CALIPER: Continuous Authentication Layered with Integrated PKI Encoding Recognition

10 May 2016  ·  Rudd Ethan M., Boult Terrance E. ·

Architectures relying on continuous authentication require a secure way to challenge the user's identity without trusting that the Continuous Authentication Subsystem (CAS) has not been compromised, i.e., that the response to the layer which manages service/application access is not fake. In this paper, we introduce the CALIPER protocol, in which a separate Continuous Access Verification Entity (CAVE) directly challenges the user's identity in a continuous authentication regime... Instead of simply returning authentication probabilities or confidence scores, CALIPER's CAS uses live hard and soft biometric samples from the user to extract a cryptographic private key embedded in a challenge posed by the CAVE. The CAS then uses this key to sign a response to the CAVE. CALIPER supports multiple modalities, key lengths, and security levels and can be applied in two scenarios: One where the CAS must authenticate its user to a CAVE running on a remote server (device-server) for access to remote application data, and another where the CAS must authenticate its user to a locally running trusted computing module (TCM) for access to local application data (device-TCM). We further demonstrate that CALIPER can leverage device hardware resources to enable privacy and security even when the device's kernel is compromised, and we show how this authentication protocol can even be expanded to obfuscate direct kernel object manipulation (DKOM) malwares. read more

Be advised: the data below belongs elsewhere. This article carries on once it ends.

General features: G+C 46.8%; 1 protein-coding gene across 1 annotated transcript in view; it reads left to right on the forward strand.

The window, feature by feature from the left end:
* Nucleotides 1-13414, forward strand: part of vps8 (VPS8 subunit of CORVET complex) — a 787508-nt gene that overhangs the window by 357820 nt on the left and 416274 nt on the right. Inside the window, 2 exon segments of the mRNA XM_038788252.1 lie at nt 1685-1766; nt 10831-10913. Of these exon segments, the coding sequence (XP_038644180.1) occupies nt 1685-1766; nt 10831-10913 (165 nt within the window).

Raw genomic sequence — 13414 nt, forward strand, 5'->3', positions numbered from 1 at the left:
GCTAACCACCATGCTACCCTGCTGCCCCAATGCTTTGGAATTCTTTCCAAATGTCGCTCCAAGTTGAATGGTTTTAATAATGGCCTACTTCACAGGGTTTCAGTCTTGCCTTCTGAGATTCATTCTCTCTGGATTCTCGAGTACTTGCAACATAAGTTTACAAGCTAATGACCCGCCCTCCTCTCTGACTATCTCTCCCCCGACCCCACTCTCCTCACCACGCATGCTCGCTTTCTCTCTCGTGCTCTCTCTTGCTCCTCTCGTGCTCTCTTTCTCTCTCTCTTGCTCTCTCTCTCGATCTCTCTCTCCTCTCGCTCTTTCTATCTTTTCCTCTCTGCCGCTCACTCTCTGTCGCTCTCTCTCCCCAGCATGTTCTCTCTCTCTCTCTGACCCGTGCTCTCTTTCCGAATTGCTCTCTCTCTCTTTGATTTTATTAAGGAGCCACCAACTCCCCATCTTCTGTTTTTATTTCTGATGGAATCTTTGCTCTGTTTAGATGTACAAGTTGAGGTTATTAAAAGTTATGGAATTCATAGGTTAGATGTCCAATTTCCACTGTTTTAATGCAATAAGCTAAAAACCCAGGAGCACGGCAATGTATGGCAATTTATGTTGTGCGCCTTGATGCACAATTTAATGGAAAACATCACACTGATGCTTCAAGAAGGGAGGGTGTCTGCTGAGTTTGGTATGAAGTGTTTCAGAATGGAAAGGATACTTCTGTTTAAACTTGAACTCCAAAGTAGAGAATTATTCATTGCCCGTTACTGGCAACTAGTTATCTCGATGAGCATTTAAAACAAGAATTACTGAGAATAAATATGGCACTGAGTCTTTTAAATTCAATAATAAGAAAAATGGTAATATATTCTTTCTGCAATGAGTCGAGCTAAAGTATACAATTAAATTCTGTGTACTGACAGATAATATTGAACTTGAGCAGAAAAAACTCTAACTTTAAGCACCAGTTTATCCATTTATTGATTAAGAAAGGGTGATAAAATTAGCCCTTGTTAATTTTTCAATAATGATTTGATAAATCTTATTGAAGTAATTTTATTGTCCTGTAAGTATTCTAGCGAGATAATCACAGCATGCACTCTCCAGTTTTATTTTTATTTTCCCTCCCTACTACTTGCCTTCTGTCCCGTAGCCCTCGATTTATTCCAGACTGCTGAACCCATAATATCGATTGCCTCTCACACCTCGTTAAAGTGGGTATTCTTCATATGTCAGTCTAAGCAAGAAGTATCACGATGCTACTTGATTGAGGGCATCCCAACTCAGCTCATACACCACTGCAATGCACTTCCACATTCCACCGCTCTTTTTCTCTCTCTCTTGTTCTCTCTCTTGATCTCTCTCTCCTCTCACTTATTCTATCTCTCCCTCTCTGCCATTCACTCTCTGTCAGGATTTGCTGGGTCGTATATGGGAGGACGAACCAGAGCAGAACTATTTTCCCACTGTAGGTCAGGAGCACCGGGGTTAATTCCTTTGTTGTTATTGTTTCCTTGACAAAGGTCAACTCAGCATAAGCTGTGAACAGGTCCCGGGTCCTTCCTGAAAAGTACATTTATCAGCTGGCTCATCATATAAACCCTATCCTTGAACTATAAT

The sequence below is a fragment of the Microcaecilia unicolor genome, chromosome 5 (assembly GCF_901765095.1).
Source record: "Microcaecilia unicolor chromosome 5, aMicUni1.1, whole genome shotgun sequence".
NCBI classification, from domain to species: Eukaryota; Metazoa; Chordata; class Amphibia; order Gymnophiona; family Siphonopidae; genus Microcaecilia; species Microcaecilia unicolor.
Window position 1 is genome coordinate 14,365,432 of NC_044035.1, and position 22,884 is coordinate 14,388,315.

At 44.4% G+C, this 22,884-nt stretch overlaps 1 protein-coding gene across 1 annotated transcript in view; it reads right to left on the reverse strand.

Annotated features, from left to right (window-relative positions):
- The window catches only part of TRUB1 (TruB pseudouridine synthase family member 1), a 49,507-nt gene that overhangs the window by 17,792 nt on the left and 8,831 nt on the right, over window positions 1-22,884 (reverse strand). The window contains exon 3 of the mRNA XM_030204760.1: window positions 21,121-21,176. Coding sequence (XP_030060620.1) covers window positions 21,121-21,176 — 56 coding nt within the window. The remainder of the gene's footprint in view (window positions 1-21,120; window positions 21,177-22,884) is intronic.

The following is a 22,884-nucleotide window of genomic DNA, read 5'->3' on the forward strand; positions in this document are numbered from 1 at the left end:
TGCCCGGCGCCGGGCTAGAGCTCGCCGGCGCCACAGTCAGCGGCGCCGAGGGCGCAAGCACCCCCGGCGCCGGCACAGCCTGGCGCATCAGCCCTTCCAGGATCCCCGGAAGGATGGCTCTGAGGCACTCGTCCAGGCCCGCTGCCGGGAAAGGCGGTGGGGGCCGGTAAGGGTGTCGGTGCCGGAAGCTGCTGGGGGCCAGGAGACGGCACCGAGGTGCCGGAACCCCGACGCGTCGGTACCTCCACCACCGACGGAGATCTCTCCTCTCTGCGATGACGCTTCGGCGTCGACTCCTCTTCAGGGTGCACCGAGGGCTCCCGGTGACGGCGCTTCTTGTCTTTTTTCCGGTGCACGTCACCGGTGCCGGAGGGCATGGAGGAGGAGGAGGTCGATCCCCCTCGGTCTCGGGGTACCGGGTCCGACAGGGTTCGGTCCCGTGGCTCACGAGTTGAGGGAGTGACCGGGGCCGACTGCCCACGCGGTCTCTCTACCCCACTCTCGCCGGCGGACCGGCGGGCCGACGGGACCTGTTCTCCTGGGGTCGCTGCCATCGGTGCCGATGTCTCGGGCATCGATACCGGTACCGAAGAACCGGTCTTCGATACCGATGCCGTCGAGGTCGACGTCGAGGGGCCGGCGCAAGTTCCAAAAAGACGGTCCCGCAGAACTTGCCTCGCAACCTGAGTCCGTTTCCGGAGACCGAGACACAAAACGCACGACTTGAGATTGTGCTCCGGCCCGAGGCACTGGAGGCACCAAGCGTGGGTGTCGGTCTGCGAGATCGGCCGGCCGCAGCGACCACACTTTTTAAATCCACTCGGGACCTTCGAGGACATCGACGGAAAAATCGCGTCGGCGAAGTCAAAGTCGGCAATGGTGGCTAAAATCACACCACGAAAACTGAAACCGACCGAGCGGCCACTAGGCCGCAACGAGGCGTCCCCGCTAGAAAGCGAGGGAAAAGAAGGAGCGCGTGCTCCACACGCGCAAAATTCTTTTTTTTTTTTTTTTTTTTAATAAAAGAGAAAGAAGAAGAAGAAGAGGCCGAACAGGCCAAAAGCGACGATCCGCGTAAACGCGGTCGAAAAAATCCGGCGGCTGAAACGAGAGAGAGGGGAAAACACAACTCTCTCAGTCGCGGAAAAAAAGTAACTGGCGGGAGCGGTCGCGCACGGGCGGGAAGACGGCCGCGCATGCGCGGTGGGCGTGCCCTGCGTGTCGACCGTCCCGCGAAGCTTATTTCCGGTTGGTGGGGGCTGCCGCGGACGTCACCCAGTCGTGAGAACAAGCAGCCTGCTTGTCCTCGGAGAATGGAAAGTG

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Cryptography and Security


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